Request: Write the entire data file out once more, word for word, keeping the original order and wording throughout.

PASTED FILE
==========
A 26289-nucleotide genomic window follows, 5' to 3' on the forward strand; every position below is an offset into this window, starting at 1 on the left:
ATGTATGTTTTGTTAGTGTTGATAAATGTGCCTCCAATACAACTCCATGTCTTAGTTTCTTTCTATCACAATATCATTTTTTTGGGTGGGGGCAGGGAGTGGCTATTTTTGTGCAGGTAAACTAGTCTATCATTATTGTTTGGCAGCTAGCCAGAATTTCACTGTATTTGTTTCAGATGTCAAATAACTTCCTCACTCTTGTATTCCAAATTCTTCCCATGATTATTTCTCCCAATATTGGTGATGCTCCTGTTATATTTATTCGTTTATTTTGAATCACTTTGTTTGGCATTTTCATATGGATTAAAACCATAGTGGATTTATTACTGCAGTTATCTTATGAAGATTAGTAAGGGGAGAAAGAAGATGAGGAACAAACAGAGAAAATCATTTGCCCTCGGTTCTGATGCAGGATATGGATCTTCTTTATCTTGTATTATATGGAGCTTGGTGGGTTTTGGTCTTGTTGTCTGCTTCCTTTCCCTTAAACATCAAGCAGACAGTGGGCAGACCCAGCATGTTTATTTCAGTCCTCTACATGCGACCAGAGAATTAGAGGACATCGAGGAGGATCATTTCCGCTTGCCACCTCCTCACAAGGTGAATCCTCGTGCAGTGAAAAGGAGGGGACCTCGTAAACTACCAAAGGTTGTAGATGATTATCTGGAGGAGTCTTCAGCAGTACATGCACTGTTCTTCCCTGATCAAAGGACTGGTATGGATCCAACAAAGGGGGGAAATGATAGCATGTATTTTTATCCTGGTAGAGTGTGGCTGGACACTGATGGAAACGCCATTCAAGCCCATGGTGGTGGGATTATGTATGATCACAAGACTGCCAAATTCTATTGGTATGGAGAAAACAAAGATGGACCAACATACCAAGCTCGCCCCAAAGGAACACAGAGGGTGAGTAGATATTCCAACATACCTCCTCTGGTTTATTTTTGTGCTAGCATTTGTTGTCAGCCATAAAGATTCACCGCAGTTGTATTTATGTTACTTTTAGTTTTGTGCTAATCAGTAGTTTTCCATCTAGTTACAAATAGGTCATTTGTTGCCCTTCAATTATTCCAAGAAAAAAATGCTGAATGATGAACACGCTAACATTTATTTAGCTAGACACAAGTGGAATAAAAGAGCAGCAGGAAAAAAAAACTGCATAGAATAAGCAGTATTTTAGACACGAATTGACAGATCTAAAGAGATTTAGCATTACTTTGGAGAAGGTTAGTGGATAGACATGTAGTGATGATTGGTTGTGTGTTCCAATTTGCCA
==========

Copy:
A 26289-nucleotide genomic window follows, 5' to 3' on the forward strand; every position below is an offset into this window, starting at 1 on the left:
ATGTATGTTTTGTTAGTGTTGATAAATGTGCCTCCAATACAACTCCATGTCTTAGTTTCTTTCTATCACAATATCATTTTTTTGGGTGGGGGCAGGGAGTGGCTATTTTTGTGCAGGTAAACTAGTCTATCATTATTGTTTGGCAGCTAGCCAGAATTTCACTGTATTTGTTTCAGATGTCAAATAACTTCCTCACTCTTGTATTCCAAATTCTTCCCATGATTATTTCTCCCAATATTGGTGATGCTCCTGTTATATTTATTCGTTTATTTTGAATCACTTTGTTTGGCATTTTCATATGGATTAAAACCATAGTGGATTTATTACTGCAGTTATCTTATGAAGATTAGTAAGGGGAGAAAGAAGATGAGGAACAAACAGAGAAAATCATTTGCCCTCGGTTCTGATGCAGGATATGGATCTTCTTTATCTTGTATTATATGGAGCTTGGTGGGTTTTGGTCTTGTTGTCTGCTTCCTTTCCCTTAAACATCAAGCAGACAGTGGGCAGACCCAGCATGTTTATTTCAGTCCTCTACATGCGACCAGAGAATTAGAGGACATCGAGGAGGATCATTTCCGCTTGCCACCTCCTCACAAGGTGAATCCTCGTGCAGTGAAAAGGAGGGGACCTCGTAAACTACCAAAGGTTGTAGATGATTATCTGGAGGAGTCTTCAGCAGTACATGCACTGTTCTTCCCTGATCAAAGGACTGGTATGGATCCAACAAAGGGGGGAAATGATAGCATGTATTTTTATCCTGGTAGAGTGTGGCTGGACACTGATGGAAACGCCATTCAAGCCCATGGTGGTGGGATTATGTATGATCACAAGACTGCCAAATTCTATTGGTATGGAGAAAACAAAGATGGACCAACATACCAAGCTCGCCCCAAAGGAACACAGAGGGTGAGTAGATATTCCAACATACCTCCTCTGGTTTATTTTTGTGCTAGCATTTGTTGTCAGCCATAAAGATTCACCGCAGTTGTATTTATGTTACTTTTAGTTTTGTGCTAATCAGTAGTTTTCCATCTAGTTACAAATAGGTCATTTGTTGCCCTTCAATTATTCCAAGAAAAAAATGCTGAATGATGAACACGCTAACATTTATTTAGCTAGACACAAGTGGAATAAAAGAGCAGCAGGAAAAAAAAACTGCATAGAATAAGCAGTATTTTAGACACGAATTGACAGATCTAAAGAGATTTAGCATTACTTTGGAGAAGGTTAGTGGATAGACATGTAGTGATGATTGGTTGTGTGTTCCAATTTGCCA